Has K-pop surpassed US/western pop music?

  • a lot of producer beg to differ. K-Pop might seem formulaic but it isn’t compared to American pop music. A lot of producers say that they have much more creativity when producing K-Pop songs than for Western clients. K-Pop songs are from a producing standpoint much more versatile. Red velvet‘s discography alone is an example of that. I watch a lot of K-Pop producer and I have never seen someone saying that K-Pop is more formulaic than Pop music. Also Cardi B‘s last three songs basically sounded the same and her new song is heavily copied from another song.

  • Nowadays, it feels like that energy and drive can be found in pop music of other (non-US/UK) countries that seem to catch up to and surpass a regressing American pop music scene, like how K-pop is thriving.

    That's simply fantastic, your entire post described exactly my feelings regarding American pop nowadays.

    Before anyone reads, these are only my opinions, and maybe from your point of view, I might be completely wrong (which is fine, I respect it).

    [Hidden in the spoiler, because it ended up too big]

  • Mumble Rap? Ma’am? Who’re you talking about? Kinda sounds like you’re disrespecting American rappers.... you wanna clarify?

  • While I definitely prefer kpop over american pop in general not always tho.... IMO In no way shape or form has “kpop surpassed pop in america” and most definitely not in America. Its gonna take kpop a long while to even be compared to american pop. You guys may say that it’s “locals” but locals is literally far too much people to say “just locals dislike/take kpop as a joke”.

    If i had to guess 95% of American boys don’t care for kpop, don’t even know what it is or actively hate on it. For girls maybe 15-20% listen to it or know what it is. Now if we even went to the adults the margin would be even smaller. This is all of course a guess considering I lived in NYC, Minneapolis, and LA the past few years before moving home.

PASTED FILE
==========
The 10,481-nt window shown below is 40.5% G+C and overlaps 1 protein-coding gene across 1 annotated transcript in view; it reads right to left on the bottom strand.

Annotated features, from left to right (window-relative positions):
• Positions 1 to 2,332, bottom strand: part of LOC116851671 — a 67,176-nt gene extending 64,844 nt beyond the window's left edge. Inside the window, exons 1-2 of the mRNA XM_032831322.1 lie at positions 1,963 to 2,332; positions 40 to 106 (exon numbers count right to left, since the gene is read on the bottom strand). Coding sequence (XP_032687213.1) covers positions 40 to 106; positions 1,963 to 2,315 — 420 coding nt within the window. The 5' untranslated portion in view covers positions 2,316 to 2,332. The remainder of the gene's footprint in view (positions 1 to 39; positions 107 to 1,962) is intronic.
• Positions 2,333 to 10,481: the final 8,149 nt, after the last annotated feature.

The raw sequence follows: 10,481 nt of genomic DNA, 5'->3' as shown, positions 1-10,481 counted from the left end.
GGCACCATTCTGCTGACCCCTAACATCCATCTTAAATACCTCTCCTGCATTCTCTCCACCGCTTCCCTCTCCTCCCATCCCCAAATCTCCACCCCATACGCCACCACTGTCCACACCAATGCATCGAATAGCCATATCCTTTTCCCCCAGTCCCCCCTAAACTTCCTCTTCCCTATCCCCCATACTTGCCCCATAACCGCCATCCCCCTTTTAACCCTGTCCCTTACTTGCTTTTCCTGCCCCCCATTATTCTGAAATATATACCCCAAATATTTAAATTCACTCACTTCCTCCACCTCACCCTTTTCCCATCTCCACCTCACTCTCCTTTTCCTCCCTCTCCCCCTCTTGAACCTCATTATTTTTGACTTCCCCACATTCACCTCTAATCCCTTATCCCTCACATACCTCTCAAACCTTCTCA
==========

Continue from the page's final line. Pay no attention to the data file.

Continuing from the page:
Just in the other thread many people said that they either didn’t know what kpop was or hid it because they didn’t want to be seen as “weird”, it shows how the general american public views kpop

    I’m not saying American pop is better atm because I think they both need work, they seemed better pre 2017 imo, I don’t but all the “noise” music in kpop is not my cup of tes but of course thats my own bias speaking. But it would be quite delusional to say that kpop is bigger than american pop, unless you’re not active member in society that is. Idk but generally American pop artists have a better reputation than most idols in Korea.

    Also, Kpop needs to have a reform imo, if they really wanna “take over the world” they need to fix a lot of shit. From things like racism, colorism, cultural appropriation, diet culture, lack of diversity (no i dont mean in race but it could count, I mean they’re gonna need different visuals to appeal to the world because k beauty standard lacks diveristy in everything). They need a lotta woek and it needs to come from both the companies and the people auditioning.

    This is all my own opinion don’t take it too seriously or get butthurt.

  • I’m waiting for one of these ignorant/racist/colorist idols that y’all push into the American scene to say something racist/colorist so that locals can force that “bad image” on kpop, because ir looks like this generation of idols are just as ignorant as the past one. These companies need to either 1. Keep idols in school long enough to learn about other races/cultures 2. Educate them properly because the way knetz brush off their “mistakes” won’t fly in America.

  • Pop music is pretty cyclical in the US. If you’re talking about groups, every 5-10 years there a a big burst of pop boy and girl groups, then it’s quiet, then it happens again (New Edition - New Kids on the Block - Backstreet/N Sync - One Direction - BTS).

    Pop music is by its nature often highly disposable and bg/gg even more so. Once the hype has died down or the audience grows up, it is very rare to have longevity in your career. So I get why American record companies aren’t investing a lot of time until the next wave hits, and I suspect they’re working in the background on some.

    If you’re talking about the actual music, pop music reflects whatever is the dominant musical trend. It’s been everything from doo wop to Motown to hippie/dreamy to rock band to synth to glossy Swedish-infused pop to its current r&b/hip hop incarnation.

    So I don’t see anything other than another evolution in the sound. What I think is different is that the internet and the rise of streaming + easier global access + social media provides more ease to really focus on a niche that suits your tastes, which is having a larger impact on what the music industry creates. Additionally, this global mix is adding seasoning to the mix of every country’s music.